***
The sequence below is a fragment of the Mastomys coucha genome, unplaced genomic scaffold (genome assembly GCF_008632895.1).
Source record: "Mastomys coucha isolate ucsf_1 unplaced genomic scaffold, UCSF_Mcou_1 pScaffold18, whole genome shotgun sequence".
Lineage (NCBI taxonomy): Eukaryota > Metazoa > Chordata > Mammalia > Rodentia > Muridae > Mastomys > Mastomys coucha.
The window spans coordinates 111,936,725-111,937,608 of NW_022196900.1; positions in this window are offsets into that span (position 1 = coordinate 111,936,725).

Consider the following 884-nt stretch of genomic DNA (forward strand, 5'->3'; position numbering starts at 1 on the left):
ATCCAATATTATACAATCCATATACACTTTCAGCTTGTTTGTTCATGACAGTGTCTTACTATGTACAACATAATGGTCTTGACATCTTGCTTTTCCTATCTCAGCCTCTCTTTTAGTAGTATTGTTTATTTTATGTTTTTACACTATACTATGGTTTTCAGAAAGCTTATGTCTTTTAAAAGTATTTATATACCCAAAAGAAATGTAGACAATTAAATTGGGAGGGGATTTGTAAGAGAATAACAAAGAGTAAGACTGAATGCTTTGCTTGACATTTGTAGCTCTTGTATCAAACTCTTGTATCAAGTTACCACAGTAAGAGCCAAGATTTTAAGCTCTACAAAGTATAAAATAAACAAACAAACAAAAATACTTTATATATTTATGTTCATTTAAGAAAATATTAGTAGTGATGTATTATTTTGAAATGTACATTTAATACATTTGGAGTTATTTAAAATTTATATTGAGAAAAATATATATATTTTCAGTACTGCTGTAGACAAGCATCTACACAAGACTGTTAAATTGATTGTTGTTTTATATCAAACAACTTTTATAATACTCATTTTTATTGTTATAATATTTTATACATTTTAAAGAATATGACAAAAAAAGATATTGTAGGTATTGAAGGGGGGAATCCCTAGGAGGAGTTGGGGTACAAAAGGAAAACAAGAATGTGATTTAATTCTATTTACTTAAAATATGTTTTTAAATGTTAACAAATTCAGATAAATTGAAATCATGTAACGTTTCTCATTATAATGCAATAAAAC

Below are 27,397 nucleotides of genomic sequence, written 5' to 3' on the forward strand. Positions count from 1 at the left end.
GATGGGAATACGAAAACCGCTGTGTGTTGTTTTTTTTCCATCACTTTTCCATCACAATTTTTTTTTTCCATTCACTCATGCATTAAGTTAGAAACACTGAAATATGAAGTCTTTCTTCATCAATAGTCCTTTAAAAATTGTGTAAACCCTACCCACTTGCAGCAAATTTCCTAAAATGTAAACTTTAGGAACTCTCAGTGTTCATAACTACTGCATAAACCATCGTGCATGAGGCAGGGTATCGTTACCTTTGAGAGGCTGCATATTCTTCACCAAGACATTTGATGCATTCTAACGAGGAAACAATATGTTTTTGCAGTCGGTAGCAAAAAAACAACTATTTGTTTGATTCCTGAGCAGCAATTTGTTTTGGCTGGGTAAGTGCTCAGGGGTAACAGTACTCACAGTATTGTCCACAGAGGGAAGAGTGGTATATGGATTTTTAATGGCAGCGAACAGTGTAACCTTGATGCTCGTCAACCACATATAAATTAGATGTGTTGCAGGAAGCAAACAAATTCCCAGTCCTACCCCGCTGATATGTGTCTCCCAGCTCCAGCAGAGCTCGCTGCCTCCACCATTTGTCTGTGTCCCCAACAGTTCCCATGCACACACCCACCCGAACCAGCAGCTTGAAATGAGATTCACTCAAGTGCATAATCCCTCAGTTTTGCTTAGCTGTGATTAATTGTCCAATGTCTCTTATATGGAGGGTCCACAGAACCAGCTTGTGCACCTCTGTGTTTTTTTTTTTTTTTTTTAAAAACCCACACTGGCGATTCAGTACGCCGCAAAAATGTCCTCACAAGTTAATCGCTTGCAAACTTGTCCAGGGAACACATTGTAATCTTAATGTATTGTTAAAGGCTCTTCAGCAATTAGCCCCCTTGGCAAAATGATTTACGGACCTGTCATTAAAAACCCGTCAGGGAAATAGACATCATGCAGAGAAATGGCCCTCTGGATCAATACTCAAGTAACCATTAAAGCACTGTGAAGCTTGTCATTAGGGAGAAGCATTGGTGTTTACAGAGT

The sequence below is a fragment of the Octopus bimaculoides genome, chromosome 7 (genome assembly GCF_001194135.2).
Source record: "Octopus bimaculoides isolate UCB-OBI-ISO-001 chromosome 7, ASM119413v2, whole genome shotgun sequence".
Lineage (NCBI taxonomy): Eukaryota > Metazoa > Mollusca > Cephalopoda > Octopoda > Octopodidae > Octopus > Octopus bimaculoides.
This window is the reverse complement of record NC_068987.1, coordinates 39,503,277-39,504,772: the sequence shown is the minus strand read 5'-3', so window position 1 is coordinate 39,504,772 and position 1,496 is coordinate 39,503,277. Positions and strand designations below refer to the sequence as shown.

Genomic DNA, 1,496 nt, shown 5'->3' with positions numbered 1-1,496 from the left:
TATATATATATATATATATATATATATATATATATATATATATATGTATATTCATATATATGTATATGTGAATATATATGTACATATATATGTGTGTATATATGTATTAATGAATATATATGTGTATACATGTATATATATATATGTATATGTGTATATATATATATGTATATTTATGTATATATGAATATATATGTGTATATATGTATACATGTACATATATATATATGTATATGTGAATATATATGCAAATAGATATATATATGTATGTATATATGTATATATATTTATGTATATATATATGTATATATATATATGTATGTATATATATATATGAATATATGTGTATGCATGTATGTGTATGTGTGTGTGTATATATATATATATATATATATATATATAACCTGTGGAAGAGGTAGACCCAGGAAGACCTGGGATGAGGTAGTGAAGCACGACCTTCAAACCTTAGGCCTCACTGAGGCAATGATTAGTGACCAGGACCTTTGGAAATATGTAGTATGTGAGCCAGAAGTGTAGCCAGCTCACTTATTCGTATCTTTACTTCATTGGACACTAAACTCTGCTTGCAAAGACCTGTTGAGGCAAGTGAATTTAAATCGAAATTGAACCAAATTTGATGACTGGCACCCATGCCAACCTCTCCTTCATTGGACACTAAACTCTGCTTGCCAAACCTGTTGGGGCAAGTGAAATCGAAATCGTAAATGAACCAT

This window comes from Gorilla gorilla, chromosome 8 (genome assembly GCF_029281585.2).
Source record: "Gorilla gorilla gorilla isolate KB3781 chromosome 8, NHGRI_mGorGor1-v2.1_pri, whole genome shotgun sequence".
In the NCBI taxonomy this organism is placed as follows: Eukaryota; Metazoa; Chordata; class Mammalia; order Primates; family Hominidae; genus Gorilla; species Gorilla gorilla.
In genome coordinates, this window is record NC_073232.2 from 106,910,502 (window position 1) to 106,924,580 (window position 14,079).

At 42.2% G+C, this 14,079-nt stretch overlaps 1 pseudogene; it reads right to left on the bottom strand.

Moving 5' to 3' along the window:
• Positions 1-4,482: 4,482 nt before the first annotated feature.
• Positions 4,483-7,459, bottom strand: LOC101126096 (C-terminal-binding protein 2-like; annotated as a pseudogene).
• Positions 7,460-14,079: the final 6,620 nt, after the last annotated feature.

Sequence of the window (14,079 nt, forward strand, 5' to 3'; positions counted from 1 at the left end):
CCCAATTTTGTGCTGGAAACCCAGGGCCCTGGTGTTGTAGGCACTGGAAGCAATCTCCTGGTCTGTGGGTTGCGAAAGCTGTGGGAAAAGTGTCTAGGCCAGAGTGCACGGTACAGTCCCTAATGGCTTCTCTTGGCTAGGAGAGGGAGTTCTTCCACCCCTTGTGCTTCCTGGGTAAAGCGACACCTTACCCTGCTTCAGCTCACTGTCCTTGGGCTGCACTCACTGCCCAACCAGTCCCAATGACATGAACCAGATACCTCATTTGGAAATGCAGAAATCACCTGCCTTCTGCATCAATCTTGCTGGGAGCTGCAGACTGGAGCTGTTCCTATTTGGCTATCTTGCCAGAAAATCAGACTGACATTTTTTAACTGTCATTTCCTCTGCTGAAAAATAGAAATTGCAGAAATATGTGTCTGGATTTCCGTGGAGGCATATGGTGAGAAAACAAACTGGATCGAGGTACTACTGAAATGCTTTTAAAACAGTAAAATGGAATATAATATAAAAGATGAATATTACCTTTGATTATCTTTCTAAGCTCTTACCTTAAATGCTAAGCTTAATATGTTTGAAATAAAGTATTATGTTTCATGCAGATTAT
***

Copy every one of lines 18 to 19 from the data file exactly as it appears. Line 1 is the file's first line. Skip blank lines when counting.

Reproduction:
In genome coordinates, this window is record NC_073232.2 from 106,910,502 (window position 1) to 106,924,580 (window position 14,079).

At 42.2% G+C, this 14,079-nt stretch overlaps 1 pseudogene; it reads right to left on the bottom strand.